The past year has seen conflict return to Iraq. A comparatively low amount of violence and a lower body count at the beginning of 2013 have been replaced by a rapidly rising number of deaths and increasing violence, as well as the reappearance of armed militias on Iraqi cities’ streets. As the year closed and 2014 began, a series of events in Anbar – which has seen extremist groups take over parts of the province and the Iraqi military move on them – indicate that these numbers may just continue to rise.
Politics are at the root of some of the above – historical divisions in the Iraqi government have deepened during 2013. And not just between Sunni Muslim and Shiite Muslim politicians, but also within each group’s ranks. It is no longer possible to predict who will support who in any decision making power struggle. Whether Shiite or Sunni, each individual group seems primarily focussed on its own special interests. Only Iraq’s Kurds, nationalistic in their outlook rather than sectarian, seem to have been able to close ranks.
While the deepening of over arching divisions in Iraq’s political scene can be viewed as negative – these are historical, sectarian enmities that hardly serve the average Iraqi, or bode well for their future, in any way - the internal divisions within the larger sectarian blocs could count as a positive in some cases. A cautious optimist might decide that when Shiite Muslim politicians won’t support a Shiite Muslim politician simply because they come from the same sect and instead base their decisions on politics and policies rather than religious affiliations, that they’re moving forward to better serve their society. An optimist might even decide that this is a kind of democratic evolution. Of course, this depends on who ends up in charge after Iraq’s next federal elections and how much of a sectarian bias they decide they want to work with.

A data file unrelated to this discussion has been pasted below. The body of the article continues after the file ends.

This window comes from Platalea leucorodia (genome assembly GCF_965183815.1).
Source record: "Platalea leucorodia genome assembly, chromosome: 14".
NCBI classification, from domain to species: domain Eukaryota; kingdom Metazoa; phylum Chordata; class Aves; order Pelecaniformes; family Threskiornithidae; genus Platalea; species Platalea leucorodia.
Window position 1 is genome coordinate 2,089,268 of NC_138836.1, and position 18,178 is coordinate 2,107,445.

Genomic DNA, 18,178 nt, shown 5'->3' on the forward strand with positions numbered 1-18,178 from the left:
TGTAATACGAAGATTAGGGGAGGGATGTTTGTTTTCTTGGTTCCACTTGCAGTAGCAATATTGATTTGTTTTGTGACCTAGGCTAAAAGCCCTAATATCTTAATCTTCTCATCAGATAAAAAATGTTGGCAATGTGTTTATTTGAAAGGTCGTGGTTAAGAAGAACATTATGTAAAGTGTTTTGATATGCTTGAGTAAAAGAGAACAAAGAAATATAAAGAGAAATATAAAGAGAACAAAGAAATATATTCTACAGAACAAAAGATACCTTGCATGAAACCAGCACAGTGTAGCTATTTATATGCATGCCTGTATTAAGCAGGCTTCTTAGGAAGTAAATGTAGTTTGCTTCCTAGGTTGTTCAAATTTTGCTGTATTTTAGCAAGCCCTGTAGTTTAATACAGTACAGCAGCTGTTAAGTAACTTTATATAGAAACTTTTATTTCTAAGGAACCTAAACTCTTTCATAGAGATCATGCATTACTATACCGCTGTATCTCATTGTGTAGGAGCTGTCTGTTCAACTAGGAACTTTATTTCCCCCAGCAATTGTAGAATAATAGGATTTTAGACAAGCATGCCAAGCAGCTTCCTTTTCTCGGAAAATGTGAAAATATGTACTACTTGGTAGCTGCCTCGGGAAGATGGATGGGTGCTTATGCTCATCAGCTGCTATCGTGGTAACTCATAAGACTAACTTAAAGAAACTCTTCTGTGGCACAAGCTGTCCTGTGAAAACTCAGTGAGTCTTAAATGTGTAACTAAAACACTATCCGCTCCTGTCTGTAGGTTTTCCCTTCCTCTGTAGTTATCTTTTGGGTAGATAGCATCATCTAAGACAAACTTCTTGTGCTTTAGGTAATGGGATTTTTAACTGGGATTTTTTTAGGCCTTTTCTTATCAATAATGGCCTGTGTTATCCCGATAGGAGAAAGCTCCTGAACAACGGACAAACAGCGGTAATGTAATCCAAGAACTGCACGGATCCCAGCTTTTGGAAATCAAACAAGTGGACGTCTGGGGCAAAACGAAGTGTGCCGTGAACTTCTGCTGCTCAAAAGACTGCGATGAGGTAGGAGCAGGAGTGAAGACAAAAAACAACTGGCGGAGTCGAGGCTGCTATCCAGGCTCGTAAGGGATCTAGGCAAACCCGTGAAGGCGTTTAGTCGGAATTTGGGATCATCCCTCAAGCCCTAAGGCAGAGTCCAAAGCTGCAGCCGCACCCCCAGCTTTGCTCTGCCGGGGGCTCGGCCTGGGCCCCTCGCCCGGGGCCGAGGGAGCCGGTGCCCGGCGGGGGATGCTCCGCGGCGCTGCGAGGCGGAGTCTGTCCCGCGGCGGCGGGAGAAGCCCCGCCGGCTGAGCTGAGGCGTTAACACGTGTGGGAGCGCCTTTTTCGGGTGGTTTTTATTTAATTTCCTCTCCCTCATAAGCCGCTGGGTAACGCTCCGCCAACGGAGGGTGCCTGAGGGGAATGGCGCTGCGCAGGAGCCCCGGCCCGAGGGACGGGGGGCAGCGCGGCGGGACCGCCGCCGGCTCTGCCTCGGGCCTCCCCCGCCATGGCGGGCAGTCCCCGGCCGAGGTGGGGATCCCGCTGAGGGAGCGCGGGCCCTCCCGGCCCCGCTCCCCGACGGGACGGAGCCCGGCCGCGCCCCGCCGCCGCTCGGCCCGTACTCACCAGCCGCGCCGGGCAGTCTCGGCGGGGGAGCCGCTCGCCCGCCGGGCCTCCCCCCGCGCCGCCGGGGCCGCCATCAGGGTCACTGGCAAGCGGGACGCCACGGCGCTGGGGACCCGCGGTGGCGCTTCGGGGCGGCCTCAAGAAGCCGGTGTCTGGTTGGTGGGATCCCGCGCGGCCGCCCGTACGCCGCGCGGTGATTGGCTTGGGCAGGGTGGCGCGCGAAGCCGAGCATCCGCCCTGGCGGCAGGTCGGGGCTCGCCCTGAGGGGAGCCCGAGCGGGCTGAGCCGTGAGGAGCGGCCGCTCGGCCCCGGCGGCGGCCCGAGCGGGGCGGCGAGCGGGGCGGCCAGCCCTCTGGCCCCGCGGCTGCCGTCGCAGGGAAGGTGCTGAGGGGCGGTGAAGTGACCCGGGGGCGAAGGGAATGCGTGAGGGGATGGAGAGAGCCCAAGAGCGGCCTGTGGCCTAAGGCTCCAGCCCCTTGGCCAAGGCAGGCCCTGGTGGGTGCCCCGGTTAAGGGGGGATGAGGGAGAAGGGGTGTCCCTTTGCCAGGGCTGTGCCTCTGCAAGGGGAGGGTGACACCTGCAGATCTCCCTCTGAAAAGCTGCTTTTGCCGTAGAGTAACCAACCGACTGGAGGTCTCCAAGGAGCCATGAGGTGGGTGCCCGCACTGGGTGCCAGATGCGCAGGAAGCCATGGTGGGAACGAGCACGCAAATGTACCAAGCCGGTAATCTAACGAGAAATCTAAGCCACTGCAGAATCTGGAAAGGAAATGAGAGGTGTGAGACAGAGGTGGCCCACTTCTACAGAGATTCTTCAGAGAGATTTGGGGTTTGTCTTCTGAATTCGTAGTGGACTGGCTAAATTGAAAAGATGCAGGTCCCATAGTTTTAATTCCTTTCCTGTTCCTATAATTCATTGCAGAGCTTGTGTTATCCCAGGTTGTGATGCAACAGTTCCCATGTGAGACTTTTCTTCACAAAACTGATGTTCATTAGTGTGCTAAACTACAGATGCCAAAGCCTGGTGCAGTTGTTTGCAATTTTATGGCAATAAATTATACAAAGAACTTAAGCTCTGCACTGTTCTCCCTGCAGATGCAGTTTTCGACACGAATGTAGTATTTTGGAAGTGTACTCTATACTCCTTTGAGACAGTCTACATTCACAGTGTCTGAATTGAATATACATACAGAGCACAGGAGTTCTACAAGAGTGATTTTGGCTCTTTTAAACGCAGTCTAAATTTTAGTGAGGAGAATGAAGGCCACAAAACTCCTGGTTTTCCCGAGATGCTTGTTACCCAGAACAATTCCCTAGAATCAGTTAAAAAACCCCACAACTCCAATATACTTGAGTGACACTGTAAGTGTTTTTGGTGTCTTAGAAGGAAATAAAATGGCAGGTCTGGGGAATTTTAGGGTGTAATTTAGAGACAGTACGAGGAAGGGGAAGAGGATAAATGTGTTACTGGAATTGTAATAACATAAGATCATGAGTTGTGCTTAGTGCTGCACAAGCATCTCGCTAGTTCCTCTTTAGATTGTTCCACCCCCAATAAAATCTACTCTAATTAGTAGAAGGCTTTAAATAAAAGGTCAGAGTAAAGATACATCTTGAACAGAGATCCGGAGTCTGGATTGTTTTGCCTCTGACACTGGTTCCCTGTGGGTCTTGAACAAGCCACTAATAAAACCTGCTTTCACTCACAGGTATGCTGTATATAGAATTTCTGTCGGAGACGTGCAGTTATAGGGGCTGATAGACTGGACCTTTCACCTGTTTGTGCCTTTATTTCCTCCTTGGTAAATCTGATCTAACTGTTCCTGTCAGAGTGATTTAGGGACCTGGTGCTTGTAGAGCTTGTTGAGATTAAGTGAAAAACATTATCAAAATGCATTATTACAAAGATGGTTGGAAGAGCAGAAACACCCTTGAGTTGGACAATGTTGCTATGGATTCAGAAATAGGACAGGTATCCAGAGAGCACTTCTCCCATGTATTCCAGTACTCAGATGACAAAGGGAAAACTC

Complicating things further in Iraq in 2013 were the usual international political power plays, with Iran and Turkey – two of Iraq’s biggest trading partners – jockeying for position. The US tended to practice behind-the-scenes diplomacy in Iraq this past year. And then there was the worsening crisis next door in Syria. Heading into its third year, the Syrian conflict is now having serious regional repercussions.
Many have blamed the resurgence of Al Qaeda in Iraq on more than Iraqi Prime Minister Nouri al-Maliki’s divisive tactics and power mongering. It can also be blamed on the fact that the Sunni Muslim group is stronger, operating with military precision and Mafia-esque cunning, just over the border from Iraqi provinces like Anbar. The past year has seen months-long anti-government protests by Sunni Muslim locals in Anbar – combine these with conservative tribal politics, thoughtless military intervention by the Shiite Muslim-led Iraqi government and Sunni Muslim extremists’ ability to easily come back and forth over the porous Iraqi-Syrian border, then the result is what is happening in Anbar this week.